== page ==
The thing with buying a new camera in November is that we’re into stick season. At least here in Northern Wisconsin we are. That means lots of clouds, cold temps and not much in the way of color. Oh and it was still hunting season for a few days, so I stuck pretty close to home and so I present Leaves in Snow and Ice.
And some things I noticed or played with on my first few outings.
When you attach the battery grip, the top display shows the power status for both the one in the grip and the one in the camera. Nice. As you would expect, it uses the grip battery first.
In any mode except for Manual, pressing the exposure compensation button pops up a little control icon inside the viewfinder and on the back screen. It’s for exposure bracketing and you can choose the number of frames and the exposure intervals either by touch on the screen or with the 4-way direction wheel on the back. I love it since I often forget to bracket – with film I did it a lot out of necessity, but with digital it isn’t as important. Unless you’re doing HDR of course, something I rarely play with. And on the GH3, bracketing was a dial setting so I had to think of it to use it. Now I get a little push. I think I will like it.
I hardly touch the auto modes, but often wonder why. Snobbishness I suppose. I used a couple of all manual, all mechanical cameras for 20 years so I know how do manage my settings. Shooting manual seems to be a badge of honor these days. It shouldn’t be. Not every shot is critical in every way. Sometimes I just want to be more in the moment than a photographer. Especially when I travel. The camera is a barrier sometimes and using a Program mode might thin that barrier a bit. I still have experience enough to know when P or iA isn’t going to cut it so I might give it a go.
When you use iA mode, which is less controllable than P, the white balance button gives you a slider for warm and cool; when you move the slider in either direction a little blue or yellow square appears at the bottom of the viewfinder to tell you that you’ve changed it. In regular Program, white balance can be changed to the camera provided settings.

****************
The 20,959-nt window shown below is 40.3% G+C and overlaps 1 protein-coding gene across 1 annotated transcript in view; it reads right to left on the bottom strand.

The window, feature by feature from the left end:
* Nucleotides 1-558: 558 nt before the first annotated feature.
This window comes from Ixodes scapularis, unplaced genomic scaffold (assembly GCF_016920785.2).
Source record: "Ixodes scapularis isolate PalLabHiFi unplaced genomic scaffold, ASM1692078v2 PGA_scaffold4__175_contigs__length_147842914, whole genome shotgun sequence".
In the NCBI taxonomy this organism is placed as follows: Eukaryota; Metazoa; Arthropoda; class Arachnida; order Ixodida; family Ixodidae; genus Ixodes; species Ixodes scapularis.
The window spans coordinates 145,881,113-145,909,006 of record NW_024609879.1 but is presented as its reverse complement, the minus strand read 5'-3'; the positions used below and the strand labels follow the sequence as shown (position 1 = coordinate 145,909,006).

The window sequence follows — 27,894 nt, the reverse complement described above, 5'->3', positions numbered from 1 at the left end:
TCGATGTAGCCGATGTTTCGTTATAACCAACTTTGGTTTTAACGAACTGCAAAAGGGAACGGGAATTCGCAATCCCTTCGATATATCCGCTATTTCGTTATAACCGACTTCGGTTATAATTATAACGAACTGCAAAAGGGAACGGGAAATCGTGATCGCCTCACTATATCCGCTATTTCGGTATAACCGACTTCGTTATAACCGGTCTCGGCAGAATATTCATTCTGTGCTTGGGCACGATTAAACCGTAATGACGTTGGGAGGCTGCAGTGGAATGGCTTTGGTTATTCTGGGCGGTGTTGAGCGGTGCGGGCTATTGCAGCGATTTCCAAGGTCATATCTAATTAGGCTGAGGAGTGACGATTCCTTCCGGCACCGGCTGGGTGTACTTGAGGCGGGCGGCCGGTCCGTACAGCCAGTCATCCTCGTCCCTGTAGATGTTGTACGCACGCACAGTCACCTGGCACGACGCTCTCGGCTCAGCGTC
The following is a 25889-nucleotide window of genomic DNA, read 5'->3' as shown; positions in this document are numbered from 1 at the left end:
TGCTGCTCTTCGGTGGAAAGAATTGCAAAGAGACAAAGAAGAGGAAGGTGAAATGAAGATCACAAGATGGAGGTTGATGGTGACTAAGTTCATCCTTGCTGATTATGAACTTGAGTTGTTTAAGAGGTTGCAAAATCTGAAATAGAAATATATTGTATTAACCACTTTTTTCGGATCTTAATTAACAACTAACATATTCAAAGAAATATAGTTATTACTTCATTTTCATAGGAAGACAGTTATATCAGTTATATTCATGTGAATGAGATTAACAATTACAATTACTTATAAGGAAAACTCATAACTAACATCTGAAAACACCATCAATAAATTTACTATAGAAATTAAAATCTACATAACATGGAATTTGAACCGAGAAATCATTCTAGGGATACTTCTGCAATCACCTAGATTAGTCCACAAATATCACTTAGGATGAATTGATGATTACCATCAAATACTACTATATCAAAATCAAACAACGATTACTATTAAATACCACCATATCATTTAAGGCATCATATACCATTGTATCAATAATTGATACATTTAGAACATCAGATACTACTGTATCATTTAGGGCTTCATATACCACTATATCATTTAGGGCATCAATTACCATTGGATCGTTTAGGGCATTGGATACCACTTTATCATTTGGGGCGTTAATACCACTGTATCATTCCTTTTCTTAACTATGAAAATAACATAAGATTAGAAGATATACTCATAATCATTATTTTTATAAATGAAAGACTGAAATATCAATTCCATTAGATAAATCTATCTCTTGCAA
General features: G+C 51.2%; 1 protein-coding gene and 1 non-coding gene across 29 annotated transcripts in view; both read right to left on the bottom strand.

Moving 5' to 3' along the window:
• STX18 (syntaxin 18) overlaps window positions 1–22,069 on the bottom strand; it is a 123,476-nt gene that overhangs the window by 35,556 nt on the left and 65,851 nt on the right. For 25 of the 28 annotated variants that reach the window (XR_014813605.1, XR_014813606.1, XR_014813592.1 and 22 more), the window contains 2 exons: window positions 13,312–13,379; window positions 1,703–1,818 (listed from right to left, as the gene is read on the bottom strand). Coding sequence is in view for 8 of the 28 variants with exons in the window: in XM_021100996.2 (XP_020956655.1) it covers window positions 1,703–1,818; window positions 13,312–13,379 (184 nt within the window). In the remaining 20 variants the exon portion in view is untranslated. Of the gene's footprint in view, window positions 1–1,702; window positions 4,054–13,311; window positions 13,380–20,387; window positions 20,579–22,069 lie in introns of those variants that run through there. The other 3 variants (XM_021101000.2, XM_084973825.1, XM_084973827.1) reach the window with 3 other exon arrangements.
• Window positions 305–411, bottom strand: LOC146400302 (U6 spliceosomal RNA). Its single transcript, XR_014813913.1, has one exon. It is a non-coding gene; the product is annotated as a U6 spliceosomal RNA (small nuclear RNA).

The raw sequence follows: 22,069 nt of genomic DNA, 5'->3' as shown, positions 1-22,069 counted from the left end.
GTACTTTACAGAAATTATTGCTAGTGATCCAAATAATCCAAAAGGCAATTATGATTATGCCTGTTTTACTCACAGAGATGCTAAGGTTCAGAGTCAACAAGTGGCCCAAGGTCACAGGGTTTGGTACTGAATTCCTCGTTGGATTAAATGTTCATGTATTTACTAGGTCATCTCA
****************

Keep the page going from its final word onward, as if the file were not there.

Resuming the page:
Auto WB is a bit better than on the GH3. It tends to the cooler end of things and doesn’t hit the magenta too hard. In addition to AWB there is AWBc which, as I suspected, adjusts the automatic temperature to a cooler setting than regular AWB. Like the GH3 you can set 3 custom modes or any setting on the fly – moving things from neutral to specific color profiles like orange or green. I’ve done it quite a bit with the old camera and probably will for this one, too, since I like creating images that closely match reality. The best way to do this is in the field.
The G9 has roughly 10 times the number of focus points than the GH3 has. While good in terms of accuracy, I think it also makes it fussier to use. A little more fiddly. When shooting some landscapes, I noticed that the range of focus seems thinner. Meaning that things from the front to the back of the image aren’t as sharp compared to the same image, lens, and aperture with the GH3. At least that’s my initial impression. Maybe it’s because the range or radius of focus is smaller for each focus point. Now that there are many more of them maybe that’s the way it works. Whatever the cause (or my perception) I think I’ll have to be more cognizant of focus points, hyper-focus distances and aperture.
In manual focus I can now take advantage of focus peaking, something the GH3 didn’t have. You can google to get a techie explanation of what that is, I’m going to stick to practicality and what it means to me. I use a manual macro lens and in addition to enlarging the area of focus on the back screen, the camera will “paint” pixels that are in focus with a bright color of my choosing. Right now it’s aqua blue since that’s not a color that shows up in my macro shots too often. Focus peaking only turns on in manual focus mode so if I want to use it I’ll have to switch to that when I use an old lens. A new habit.
In the menu, you can select that the viewfinder and screen show the scene in monochrome. The pictures will still be in color, so don’t worry. I like this for composing for black and white as I’ve kind of lost my eye for this since I haven’t shot Tri-X in about 100 years. Color can be a distraction and so this is a nice option to have. I’ve put the setting in the My Menu section so I can get to it easily. It’s a useful way to do better with monochrome conversions.
So that’s it for this post. I have a few more things to report and more images, but I’ll post that separately. So far I love this camera.
Oh and one last thing. It has one of the NICEST shutter sounds ever. Crisp, soft and lovely. Makes shooting the inside of the lens cap by mistake a little less stupid.